Stare.
 
2001 Notebook: Weak XXIII
 
   
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5 June 2001
Live Oil
I invited myself to Muriel’s tonight by offering to cook dinner for her. What sensible person could decline an offer from a drive-by chef? Certainly not Muriel.

I generally enjoy cooking for friends, although it’s always a challenge trying to do four things at once. As a visiting chef, I need to keep up my end of the conversation while drinking the cheap red wine I brought while investigating a strange kitchen for the necessary utensils, spices, et cetera. And, of course, I need to cook.

And so it was that I found myself talking with Muriel about recent developments in the Cambodian rice industry, quaffing a quart of wine, waiting for the water to boil, and looking for oil. And that’s when I spotted the bottle of “Live Oil.”

I found the idea of cooking with live oil quite unnerving. To be completely honest, I’ve never thought twice about splashing oil into a pan to prepare a hot bath for smelly garlic. But tonight, I couldn’t bring myself to pour live oil into a red-hot iron skillet.

When I told Muriel about my moral dilemma, what did she do? She laughed; that’s what she did.

“You’re such a silly idiot, David,” she said. “It’s just a cheap bottle of olive oil. Are you too drunk to read?”

I should have known. I should have known, but I never do.

6 June 2001
Exhaling a Burrito
Nicholas Ozzenfont sent me a query about a recent notebook entry. He was curious about a particular sentence:

    Later, after we each inhaled a large burrito, I returned to the laboratory.

“Is it possible,” Ozzenfont asked, “to exhale a burrito?”

I couldn’t tell by the tone of his letter whether his question was philosophical, or physiological, or both, or neither.

“Sir,” I replied, “there are some things in this lovely world of ours that are beyond appreciation or even comprehension. I hope that you’ll respect my conviction that exhaling a burrito is one of them.”

7 June 2001
No One Is So Blind As He Who Cannot See
I read a story about Erik Weihenmayer, a man who just climbed to the top of Mount Everest. Although anyone with a hundred thousand dollars can more or less be walked to the top of the world, Weihenmayer’s story is unique in that he’s the first blind person to climb the world’s highest peak.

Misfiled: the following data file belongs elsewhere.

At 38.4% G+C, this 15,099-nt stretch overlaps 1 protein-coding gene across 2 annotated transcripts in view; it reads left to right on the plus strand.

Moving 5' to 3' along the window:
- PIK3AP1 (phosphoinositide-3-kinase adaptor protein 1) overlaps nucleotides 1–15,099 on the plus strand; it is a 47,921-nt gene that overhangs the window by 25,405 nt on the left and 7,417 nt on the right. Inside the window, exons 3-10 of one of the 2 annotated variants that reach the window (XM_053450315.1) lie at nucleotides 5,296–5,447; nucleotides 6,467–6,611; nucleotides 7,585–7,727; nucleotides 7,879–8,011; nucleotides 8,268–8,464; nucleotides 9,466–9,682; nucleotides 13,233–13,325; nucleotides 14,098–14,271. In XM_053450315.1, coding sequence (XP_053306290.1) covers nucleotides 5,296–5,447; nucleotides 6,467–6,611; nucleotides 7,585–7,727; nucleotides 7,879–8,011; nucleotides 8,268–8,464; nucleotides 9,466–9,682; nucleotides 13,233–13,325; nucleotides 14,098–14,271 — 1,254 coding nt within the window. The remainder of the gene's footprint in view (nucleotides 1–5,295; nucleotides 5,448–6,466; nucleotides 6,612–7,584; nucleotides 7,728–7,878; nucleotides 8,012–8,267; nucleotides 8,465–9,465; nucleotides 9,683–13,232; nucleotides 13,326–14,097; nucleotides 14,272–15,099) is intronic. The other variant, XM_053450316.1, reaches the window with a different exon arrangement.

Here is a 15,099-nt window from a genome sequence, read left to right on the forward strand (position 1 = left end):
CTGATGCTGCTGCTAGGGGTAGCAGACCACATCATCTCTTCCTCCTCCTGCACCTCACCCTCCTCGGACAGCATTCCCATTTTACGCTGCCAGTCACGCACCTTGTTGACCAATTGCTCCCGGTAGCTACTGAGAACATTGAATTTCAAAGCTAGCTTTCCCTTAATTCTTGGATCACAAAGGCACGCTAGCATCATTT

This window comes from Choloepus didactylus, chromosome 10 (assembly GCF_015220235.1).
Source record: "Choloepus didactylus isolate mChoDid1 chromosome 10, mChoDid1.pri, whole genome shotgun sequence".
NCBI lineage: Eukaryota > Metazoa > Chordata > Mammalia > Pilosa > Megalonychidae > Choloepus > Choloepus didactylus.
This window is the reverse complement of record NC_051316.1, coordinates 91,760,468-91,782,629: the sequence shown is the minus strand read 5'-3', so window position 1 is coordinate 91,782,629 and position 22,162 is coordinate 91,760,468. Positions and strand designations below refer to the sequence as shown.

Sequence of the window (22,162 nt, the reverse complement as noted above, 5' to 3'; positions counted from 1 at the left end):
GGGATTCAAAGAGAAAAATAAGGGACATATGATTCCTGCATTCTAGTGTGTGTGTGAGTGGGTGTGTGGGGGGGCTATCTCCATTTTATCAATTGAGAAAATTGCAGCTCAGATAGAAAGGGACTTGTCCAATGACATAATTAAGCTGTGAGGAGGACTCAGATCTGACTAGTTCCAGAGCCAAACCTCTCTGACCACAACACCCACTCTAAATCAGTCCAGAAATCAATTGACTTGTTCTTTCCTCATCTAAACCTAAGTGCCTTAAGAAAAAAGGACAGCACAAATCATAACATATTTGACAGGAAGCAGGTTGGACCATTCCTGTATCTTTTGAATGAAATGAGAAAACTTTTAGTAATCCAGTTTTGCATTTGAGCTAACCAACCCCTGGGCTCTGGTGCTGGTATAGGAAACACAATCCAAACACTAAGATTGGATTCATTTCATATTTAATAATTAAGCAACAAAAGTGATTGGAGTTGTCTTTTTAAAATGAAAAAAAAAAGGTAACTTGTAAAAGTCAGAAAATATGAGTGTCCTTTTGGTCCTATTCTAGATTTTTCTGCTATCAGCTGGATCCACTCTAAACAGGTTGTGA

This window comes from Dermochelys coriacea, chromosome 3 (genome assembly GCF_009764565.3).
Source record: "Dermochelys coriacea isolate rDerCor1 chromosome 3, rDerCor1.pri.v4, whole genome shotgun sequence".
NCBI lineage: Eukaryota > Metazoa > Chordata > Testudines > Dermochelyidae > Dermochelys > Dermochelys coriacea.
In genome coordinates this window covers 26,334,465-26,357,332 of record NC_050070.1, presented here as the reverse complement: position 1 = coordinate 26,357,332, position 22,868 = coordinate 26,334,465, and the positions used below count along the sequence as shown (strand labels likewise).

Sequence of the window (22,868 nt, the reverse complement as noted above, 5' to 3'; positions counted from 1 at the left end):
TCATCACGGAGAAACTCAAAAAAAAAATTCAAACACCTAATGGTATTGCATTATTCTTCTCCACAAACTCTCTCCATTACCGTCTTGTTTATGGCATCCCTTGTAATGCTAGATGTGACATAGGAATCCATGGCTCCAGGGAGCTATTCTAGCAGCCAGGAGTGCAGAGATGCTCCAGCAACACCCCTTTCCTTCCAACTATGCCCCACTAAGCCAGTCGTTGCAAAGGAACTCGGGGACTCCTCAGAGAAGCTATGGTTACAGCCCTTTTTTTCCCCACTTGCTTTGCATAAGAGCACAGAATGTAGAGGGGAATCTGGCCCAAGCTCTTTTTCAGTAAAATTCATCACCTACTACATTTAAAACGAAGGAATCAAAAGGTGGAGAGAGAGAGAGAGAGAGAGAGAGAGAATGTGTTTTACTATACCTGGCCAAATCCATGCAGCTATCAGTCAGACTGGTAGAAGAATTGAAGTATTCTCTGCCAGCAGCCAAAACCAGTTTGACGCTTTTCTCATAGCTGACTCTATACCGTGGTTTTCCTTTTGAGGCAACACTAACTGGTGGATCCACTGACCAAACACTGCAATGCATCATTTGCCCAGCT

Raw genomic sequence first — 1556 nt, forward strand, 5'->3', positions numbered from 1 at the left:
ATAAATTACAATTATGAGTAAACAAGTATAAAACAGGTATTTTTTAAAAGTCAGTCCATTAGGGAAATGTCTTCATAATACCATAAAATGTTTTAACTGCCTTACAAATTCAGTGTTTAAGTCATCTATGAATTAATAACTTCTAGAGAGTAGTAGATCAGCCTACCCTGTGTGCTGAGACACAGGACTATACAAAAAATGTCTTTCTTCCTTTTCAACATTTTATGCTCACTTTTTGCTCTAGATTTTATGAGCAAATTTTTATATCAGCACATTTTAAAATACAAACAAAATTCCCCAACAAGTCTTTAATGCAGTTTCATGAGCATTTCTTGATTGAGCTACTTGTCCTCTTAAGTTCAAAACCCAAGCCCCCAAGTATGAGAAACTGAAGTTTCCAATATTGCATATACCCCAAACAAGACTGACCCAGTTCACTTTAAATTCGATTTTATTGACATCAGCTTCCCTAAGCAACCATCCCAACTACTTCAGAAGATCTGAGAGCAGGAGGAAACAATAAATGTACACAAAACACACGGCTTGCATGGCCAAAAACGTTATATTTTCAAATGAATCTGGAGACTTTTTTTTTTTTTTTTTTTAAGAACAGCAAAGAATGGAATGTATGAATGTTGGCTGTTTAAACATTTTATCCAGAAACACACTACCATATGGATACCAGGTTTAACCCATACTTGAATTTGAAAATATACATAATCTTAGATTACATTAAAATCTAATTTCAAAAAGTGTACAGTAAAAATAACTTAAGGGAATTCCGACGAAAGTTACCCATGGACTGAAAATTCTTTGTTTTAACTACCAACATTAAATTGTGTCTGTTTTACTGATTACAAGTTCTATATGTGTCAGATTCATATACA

I don’t get it. First, why would anyone climb Mount Everest? It’s almost impossible to do without servants and oxygen tanks, and what’s the fun of being in the mountains with servants and crates of accoutrements? And second, why would anyone go to all the trouble of climbing to the top of Mount Everest without the possibility of perusing the periphery?

Beats me. But, then again, most things do.

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8 June 2001
Two Explanations for Missing Art
I went to an event at the Art Institute tonight. Jerrod and I noticed that one of the pieces on the wall was missing.

“It must have been a pretty awful painting for someone to have gone to all the trouble of stealing it,” I hypothesized.

“It must have been a pretty good painting for someone to have gone to all the trouble of stealing it,” Jerrod opined.

Jerrod’s an optimist; I am not.

Is the gallery half empty or half full? Jerrod and I agreed to disagree.

9 June 2001
Smells Like Wine Vineyards
Carolyn and I just shared a magnum of Merlot from Smells Like Wine Vineyards.

The beverage did, in fact, smell like wine. Carolyn and I agreed that truth in advertising is always a pleasant surprise.

10 June 2001
Brain Tickets
I told Patty that I craved her right index finger.

Patty told me that I should sell tickets to my brain.

We spent much of the evening complimenting each other.

Life can be very nice, sometimes.

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©2001 David Glenn Rinehart